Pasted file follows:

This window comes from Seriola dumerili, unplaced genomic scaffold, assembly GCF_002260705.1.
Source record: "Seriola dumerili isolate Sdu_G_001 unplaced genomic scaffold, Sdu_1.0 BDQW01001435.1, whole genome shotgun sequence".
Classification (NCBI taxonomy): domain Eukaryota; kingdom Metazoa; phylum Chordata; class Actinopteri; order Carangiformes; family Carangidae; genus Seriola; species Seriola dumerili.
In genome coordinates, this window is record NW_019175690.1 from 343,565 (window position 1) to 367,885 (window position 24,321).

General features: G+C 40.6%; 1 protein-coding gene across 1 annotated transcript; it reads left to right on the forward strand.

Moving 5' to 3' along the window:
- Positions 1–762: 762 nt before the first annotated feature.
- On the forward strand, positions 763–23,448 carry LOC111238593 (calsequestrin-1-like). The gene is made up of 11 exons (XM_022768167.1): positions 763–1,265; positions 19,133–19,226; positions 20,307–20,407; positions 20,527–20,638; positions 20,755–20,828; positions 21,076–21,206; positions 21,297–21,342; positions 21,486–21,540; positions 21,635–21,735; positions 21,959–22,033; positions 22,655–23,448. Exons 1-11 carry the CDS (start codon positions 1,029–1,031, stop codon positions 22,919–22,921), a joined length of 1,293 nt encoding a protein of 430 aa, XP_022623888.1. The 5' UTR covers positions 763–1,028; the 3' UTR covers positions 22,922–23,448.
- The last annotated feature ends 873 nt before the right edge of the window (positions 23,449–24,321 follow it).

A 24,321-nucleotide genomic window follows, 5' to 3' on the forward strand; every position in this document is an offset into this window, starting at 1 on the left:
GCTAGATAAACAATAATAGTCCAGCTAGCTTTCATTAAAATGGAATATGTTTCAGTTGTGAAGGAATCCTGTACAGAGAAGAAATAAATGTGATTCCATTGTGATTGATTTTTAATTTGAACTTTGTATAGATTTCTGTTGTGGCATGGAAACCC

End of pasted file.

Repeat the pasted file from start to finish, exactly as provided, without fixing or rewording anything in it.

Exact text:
This window comes from Seriola dumerili, unplaced genomic scaffold, assembly GCF_002260705.1.
Source record: "Seriola dumerili isolate Sdu_G_001 unplaced genomic scaffold, Sdu_1.0 BDQW01001435.1, whole genome shotgun sequence".
Classification (NCBI taxonomy): domain Eukaryota; kingdom Metazoa; phylum Chordata; class Actinopteri; order Carangiformes; family Carangidae; genus Seriola; species Seriola dumerili.
In genome coordinates, this window is record NW_019175690.1 from 343,565 (window position 1) to 367,885 (window position 24,321).

General features: G+C 40.6%; 1 protein-coding gene across 1 annotated transcript; it reads left to right on the forward strand.

Moving 5' to 3' along the window:
- Positions 1–762: 762 nt before the first annotated feature.
- On the forward strand, positions 763–23,448 carry LOC111238593 (calsequestrin-1-like). The gene is made up of 11 exons (XM_022768167.1): positions 763–1,265; positions 19,133–19,226; positions 20,307–20,407; positions 20,527–20,638; positions 20,755–20,828; positions 21,076–21,206; positions 21,297–21,342; positions 21,486–21,540; positions 21,635–21,735; positions 21,959–22,033; positions 22,655–23,448. Exons 1-11 carry the CDS (start codon positions 1,029–1,031, stop codon positions 22,919–22,921), a joined length of 1,293 nt encoding a protein of 430 aa, XP_022623888.1. The 5' UTR covers positions 763–1,028; the 3' UTR covers positions 22,922–23,448.
- The last annotated feature ends 873 nt before the right edge of the window (positions 23,449–24,321 follow it).

A 24,321-nucleotide genomic window follows, 5' to 3' on the forward strand; every position in this document is an offset into this window, starting at 1 on the left:
GCTAGATAAACAATAATAGTCCAGCTAGCTTTCATTAAAATGGAATATGTTTCAGTTGTGAAGGAATCCTGTACAGAGAAGAAATAAATGTGATTCCATTGTGATTGATTTTTAATTTGAACTTTGTATAGATTTCTGTTGTGGCATGGAAACCC